Q: Are there any particular places in Canada that didn’t make the final cut that you think are still worth checking out?

​Absolutely. Fortunately I’ve had the opportunity to add them to the new regional books, and hopefully blend it all back into the parent book for future editions. This summer alone I got to visit Cape Breton, cycle across Prince Edward Island, canoe in Algonquin, explore the backroads of the BC interior on a rented Harley, and take a Ford Escape across the Trans-Labrador Highway. The new books also feature snowmobiling in Saguenay Lac-Saint-Jean, mountain biking in Burns Lake, the Bruce Trail, and other experiences that belong on the national bucket list.

Q: You’re originally from South Africa, but immigrated to Canada. What surprises you most about Canada, and the people that live here?

​Canadians don’t know just how good they have it. It’s an exceptional country in an exceptional time in history. There’s a lot of challenges and issues with the environment in particular, but there’s so much to be grateful for. Most Canadians haven’t explored their own country, which is understandable given the distances and costs. But I think there’s more of a burning desire these days to see one’s own country, and domestic tourism is on the increase. I think Canadians, and the world in general, need to realize there’s so much more to this country than the Rockies, Niagara Falls and Quebec City. For more of my thoughts, check out this Love Letter I wrote to Canada. I re-read it all the time. Helps put things in perspective.

Q: What’s on the horizon for Robin Esrock? More Books? TV? Films? Documentaries? Netflix original series perhaps?

​Right now I’m packing for Antarctica! I’ve got 5 regional Bucket List books coming out over the next couple years, and I’m incredibly stoked to be putting together The Great Global Bucket List for Harper Collins, my personal investigation into the world’s best experiences. That’s out in 2016, but I’m spending a lot of time filling in the gaps…Antarctica, the Arctic, Galapagos…bring it on! Would love to do more television, but unless I’m going to lose weight in a wedding dress while pawning off the mystery items in my storage locker, I doubt that’s going to happen. Television these days feels less about inspiration and more about a race to produce the dumbest, most mind-numbing filler one can imagine.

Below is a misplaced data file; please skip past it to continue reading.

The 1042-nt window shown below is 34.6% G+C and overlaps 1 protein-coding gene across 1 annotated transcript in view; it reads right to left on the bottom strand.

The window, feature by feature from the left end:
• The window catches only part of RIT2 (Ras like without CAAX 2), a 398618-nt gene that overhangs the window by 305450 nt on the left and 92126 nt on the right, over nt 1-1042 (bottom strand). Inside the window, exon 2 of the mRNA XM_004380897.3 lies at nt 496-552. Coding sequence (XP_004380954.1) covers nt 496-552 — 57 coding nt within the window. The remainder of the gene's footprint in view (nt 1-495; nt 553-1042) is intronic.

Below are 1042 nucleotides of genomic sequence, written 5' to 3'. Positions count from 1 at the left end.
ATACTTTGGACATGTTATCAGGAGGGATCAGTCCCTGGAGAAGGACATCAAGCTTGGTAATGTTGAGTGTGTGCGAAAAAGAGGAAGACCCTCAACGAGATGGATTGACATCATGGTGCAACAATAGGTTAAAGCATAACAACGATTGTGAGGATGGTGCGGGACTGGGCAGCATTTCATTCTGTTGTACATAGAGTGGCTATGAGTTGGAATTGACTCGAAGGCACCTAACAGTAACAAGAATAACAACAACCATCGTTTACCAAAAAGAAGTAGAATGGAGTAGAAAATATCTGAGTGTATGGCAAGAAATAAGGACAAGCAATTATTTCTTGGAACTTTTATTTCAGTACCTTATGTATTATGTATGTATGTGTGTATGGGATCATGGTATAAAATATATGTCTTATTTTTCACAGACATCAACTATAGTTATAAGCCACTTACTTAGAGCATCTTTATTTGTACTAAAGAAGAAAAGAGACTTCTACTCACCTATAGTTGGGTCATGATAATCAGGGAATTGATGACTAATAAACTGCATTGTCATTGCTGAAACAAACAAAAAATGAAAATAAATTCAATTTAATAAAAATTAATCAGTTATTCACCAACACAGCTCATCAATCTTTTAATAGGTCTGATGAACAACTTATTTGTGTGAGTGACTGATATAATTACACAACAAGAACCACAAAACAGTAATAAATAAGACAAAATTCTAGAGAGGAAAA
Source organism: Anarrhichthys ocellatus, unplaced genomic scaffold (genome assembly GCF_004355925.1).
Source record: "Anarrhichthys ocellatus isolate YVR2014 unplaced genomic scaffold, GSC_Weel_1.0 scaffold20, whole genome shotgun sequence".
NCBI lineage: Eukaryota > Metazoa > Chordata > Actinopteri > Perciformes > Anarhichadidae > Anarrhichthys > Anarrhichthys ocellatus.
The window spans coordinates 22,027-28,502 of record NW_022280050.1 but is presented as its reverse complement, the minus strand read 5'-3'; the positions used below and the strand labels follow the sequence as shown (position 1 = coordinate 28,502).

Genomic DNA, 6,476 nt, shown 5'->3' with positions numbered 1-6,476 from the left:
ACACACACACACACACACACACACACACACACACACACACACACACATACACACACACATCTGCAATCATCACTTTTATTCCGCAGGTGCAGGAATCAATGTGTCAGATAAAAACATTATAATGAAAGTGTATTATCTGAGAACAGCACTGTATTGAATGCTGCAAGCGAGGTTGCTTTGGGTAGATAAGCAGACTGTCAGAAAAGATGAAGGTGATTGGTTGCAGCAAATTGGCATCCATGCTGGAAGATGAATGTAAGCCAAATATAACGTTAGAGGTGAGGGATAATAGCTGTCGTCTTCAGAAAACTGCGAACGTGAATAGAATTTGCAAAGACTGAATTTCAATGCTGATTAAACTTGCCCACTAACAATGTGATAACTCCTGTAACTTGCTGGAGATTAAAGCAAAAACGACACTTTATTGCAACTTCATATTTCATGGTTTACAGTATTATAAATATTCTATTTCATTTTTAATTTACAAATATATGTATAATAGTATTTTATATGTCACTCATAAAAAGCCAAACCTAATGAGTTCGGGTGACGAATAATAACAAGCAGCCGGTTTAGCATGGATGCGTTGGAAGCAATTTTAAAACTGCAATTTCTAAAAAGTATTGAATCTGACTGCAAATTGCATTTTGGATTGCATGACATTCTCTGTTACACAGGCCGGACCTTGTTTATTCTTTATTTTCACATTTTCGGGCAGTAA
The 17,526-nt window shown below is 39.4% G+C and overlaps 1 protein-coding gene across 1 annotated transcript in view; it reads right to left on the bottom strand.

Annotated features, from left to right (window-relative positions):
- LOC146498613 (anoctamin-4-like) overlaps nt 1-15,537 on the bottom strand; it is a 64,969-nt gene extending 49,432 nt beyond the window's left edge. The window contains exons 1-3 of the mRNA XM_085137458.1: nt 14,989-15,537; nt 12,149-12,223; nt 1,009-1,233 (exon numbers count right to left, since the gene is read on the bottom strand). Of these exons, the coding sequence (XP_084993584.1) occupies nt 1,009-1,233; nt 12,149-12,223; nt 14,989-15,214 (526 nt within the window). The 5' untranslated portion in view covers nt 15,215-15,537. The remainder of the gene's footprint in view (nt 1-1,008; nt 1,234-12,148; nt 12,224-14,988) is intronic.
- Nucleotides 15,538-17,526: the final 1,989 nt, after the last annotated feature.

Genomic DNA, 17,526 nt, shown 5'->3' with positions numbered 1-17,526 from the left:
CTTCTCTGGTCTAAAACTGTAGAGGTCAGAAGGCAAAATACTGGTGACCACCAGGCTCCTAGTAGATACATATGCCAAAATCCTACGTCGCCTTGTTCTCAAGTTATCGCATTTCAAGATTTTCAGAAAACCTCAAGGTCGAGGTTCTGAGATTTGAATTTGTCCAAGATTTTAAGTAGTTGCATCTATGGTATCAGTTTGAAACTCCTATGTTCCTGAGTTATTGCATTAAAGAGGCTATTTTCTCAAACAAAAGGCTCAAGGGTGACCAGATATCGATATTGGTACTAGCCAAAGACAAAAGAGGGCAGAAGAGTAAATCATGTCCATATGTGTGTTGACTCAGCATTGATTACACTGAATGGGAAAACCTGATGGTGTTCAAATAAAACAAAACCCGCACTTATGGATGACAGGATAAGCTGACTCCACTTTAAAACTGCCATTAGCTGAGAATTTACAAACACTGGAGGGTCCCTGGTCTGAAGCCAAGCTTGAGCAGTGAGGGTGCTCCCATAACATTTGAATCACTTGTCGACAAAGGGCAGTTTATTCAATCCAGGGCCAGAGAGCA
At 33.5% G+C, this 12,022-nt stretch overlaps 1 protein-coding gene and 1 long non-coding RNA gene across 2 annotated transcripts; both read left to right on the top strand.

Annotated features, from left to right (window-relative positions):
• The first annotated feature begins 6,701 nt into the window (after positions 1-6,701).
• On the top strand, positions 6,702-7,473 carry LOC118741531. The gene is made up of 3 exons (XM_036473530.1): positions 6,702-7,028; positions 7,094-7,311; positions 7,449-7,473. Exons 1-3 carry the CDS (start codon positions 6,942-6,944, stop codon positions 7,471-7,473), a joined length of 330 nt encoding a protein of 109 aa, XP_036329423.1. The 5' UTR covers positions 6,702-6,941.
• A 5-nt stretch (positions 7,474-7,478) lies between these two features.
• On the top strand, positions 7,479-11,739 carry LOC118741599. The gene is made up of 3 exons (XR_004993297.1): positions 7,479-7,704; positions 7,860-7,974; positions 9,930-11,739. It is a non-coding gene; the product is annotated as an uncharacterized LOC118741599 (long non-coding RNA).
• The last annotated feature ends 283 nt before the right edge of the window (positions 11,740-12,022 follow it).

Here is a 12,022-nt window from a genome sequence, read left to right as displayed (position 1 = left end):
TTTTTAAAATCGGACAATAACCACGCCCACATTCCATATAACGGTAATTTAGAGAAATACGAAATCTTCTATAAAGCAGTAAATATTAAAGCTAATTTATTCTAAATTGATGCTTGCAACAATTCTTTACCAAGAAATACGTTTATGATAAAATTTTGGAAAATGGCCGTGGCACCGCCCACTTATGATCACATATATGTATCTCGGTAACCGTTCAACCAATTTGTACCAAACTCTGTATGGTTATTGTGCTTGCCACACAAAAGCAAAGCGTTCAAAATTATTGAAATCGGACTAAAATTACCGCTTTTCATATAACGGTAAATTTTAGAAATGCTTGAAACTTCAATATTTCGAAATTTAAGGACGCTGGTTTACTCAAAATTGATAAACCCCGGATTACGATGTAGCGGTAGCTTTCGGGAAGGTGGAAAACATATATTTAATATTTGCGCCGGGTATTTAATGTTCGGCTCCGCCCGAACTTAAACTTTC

Q: Any advice for the backpackers across the world interested in visiting Canada?

​It’s a big country. If you only have a month, spend some time in one or two regions as opposed to trying to see it all, ​because all you’ll end up seeing is the inside of a bus or airport. There are so many activities and destinations here that are unlike any where else in the world. I know. I looked.

Buy The Great Canadian Bucket List

bucketlist-bookcover-canadaFull of adventure, humour, photos and fun facts, The Great Canadian Bucket List is the definitive list of things to do in Canada before you die.

Renowned travel writer and TV host Robin Esrock spent years visiting every province and territory to craft the definitive national Bucket List. Having travelled to over 100 countries on 6 continents, he never expected Canada to offer so much, and neither will you. This isn”t your typical travel guide – it is an inspiration for your next trip.

Spanning the outdoors, food, culture, history, adrenalin, and quirky, Robin’s personal journey to tick off the very best of Canada features well-known and hidden gems, infused with humour, trivia, advice, and unforgettable characters. Categorized by province and territory, The Great Canadian Bucket List gives readers a firsthand perspective on the ultimate activities and destinations Canada has to offer.

chapters-218The Great Canadian Bucket List is available at major retailers, fine independent bookstores, gift shops and online. The book also allows you to unlock ALL the experiences on canadianbucketlist.com

 

amazon-218Huge special thanks to Robin for taking the time to share his story. He’s an inspirational fellow, and if you ever get a chance to read his book, you’ll be amazed at the quality of content in there. And you may or may not find something I shared in there.

Interview with Robin Esrock – Author of “The Great Canadian Bucket List” is a post from: I Backpack Canada